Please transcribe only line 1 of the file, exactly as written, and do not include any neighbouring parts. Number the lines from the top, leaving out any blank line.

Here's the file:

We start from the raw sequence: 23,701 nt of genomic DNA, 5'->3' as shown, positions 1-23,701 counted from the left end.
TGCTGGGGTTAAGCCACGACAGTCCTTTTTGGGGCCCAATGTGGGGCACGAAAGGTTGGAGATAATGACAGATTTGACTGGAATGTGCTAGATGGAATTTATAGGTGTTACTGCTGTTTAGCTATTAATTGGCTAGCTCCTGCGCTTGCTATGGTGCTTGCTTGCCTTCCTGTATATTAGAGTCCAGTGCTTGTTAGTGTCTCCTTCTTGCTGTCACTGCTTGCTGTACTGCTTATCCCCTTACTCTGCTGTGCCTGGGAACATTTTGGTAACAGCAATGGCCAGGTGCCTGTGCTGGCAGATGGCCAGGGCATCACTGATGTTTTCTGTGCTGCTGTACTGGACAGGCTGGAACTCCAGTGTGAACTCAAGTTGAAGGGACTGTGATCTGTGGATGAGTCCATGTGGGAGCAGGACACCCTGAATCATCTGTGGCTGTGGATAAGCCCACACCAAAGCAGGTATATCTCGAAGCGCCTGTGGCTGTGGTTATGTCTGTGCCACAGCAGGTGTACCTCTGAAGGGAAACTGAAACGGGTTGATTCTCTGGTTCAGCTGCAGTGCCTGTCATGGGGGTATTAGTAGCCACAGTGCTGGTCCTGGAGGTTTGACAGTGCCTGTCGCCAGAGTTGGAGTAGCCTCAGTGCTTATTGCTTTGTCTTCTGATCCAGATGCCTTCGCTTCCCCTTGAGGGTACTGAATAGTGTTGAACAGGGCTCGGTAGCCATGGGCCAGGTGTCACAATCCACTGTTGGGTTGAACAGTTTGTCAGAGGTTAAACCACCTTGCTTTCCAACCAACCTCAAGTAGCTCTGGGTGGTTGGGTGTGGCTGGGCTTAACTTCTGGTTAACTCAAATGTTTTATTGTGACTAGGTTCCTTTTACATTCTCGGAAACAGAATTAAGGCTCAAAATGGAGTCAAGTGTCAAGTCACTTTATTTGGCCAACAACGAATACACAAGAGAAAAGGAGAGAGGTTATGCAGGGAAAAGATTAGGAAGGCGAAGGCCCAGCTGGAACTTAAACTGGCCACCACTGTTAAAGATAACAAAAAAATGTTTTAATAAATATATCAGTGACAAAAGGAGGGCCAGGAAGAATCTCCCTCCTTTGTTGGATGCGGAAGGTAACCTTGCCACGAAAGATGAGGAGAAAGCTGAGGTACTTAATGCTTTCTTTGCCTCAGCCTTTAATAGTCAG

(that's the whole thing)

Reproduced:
We start from the raw sequence: 23,701 nt of genomic DNA, 5'->3' as shown, positions 1-23,701 counted from the left end.